Netflix focus is horizontal scale within the service layer, with movies and series combined with games and podcasts. They leave the platform layer for others, but they grab a bit of the distribution layer with their own cache servers that are distributed across the world. Disney have similar focus with the difference that they today utilize partners for the distribution, for example open caching instead of their own servers. Apple, however, are stronger in the platform layer but still active within services to drive the platform business. As Tim Cook stated at the last earnings call “We don’t make purely financial decisions about the content. We try to find great content that has a reason for being.”

The platform layer might be the most interesting battlefield with multiple large companies fighting to grab as big a piece as possible. Most combatants also expand into other layers, mostly providing their own service as part of their platform. As for the mobile phone industry, we will see a consolidation of the platform layer to a few giants. And most likely the same giants as for the mobile phones will be candidates also for TV and streaming.

The network layer might be the area that are going through the biggest change. Traditionally TV and video was distributed through closed network and content owners and services had to use the network owner to reach the viewers. Pay-Tv distributors, e.g., cable or satellite companies relied on monthly subscription fees paid by the viewers.

When more and more content is distributed over the public internet that leverage for the pay-tv distributor decrease. To keep the subscribers, they expand into other layers, mainly with their own streaming services but also providing their own platforms in the form of streaming devices and lately smart-TVs. A more natural expansion might be to grow their part of the distribution layer and provide a better experience for the viewer and the service provider. This could be better internet connection, including the home equipment, for the viewers and efficient caching for the service providers.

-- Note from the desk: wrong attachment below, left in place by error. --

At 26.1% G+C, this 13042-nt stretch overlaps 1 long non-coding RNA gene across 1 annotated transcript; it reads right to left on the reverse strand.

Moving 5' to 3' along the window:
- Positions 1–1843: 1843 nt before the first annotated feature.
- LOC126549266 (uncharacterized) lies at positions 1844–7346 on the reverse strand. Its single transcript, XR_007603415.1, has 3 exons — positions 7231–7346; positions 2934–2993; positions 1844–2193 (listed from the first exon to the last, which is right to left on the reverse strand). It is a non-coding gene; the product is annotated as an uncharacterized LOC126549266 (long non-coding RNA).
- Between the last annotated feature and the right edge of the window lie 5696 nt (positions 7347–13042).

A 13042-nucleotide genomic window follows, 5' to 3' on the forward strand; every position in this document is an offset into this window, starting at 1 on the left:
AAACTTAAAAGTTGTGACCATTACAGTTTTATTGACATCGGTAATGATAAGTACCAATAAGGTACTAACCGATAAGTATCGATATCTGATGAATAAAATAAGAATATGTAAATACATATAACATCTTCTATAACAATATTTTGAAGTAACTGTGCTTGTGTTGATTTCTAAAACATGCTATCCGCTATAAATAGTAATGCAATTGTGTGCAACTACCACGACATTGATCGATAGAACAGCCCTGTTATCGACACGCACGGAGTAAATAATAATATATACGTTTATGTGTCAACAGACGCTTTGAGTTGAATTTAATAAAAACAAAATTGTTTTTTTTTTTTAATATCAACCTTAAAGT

Common for all layers is the increased competition, the economy of scale and we will see less combatants in each of the layers. With that said, it is far from impossible for smaller niche players to establish in any of the layers. But you need to do this in an efficient way and leverage partnership and cooperation. While the big combatants try to expand both horizontal and vertical, smaller players should instead stand on the shoulders of the giants.

To watch out for the coming months…

Some large events are coming up, including the Olympics and Super Bowl. This year we will see a clear trend towards streaming taking a bigger share of the viewing. We will also see a huge uptake on alternative distribution formats with highlights distributed on TikTok, Snapchat and other services combined with behind the scenes from the athletes. The content will reach the viewers where they are.

Magnus Svensson is a Media Solution Specialist and partner at Eyevinn Technology. Eyevinn Technology is the leading independent consulting company specializing in video technology and media distribution.

Follow me on Twitter (@svensson00) and LinkedIn for regular updates and news.



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Eyevinn Technology

Eyevinn Technology